Jason Dittmer is a professor of political geography at University College London. His research is currently exploring the role of materiality in geopolitics. His recent book, Diplomatic Material: Affect, assemblage, and foreign policy (Duke, 2017), explores the world of diplomacy through the lens of assemblage, arguing that diplomacy ought to be understood as more-than-discursive, with material infrastructures underpinning the emergence of fields of power that shape political cognition among foreign policy elites. He is the author or co-author of Popular Culture, Geopolitics, and Identity, 2nd edition (Rowman and Littlefield, 2019) and Captain America and the Nationalist Superhero (Temple, 2013).


Gibraltar and the Making and Re-making of Empire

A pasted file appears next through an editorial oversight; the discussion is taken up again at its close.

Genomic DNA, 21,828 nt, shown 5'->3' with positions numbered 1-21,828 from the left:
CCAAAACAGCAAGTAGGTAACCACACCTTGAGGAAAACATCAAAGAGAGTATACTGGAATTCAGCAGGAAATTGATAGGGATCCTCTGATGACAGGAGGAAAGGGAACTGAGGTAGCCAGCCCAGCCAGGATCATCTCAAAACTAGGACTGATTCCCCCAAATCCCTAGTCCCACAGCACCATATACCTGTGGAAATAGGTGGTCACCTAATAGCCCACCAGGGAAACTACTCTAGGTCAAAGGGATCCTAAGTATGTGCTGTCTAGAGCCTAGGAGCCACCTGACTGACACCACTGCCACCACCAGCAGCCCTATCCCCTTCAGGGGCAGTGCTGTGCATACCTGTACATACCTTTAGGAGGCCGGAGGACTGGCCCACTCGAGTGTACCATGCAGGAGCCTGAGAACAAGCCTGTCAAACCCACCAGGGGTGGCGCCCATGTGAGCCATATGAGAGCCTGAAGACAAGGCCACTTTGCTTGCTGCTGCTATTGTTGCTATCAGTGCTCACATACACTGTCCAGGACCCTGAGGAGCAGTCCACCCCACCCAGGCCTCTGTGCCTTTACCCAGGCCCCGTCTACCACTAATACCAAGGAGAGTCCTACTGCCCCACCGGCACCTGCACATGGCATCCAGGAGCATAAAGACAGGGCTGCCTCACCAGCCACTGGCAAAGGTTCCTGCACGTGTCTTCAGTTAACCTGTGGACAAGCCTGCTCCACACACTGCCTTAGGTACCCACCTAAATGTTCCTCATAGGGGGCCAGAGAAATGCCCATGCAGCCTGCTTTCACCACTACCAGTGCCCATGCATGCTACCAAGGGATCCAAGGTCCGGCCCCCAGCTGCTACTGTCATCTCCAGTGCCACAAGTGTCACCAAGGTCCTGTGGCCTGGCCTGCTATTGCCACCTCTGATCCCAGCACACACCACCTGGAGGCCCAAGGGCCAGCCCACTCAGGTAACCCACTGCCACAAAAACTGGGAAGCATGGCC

This paper argues that the idea that Gibraltar is “strategic” is itself the product of a form of geopolitical thinking that pre-dates the origins of geopolitical discourse as traditionally understood in the historiography of the term. The occupation of Gibraltar in 1703 is the materialisation of that discourse, with the stones, cannons, and tunnels installed on the Rock a performance of imperial geopolitics. However, almost immediately that discourse was demonstrated to be exaggerated, and the British state has been anxious since then to justify the political and economic cost of keeping Gibraltar. The last century has seen rapid technological/military evolution, with Gibraltar’s contribution to empire shifting from a primarily naval function to one dominated by signals intelligence and the “special relationship” with the United States. This hints at a different kind of empire than the one Gibraltar originally sustained, in which power is exercised not through occupation but through the air.

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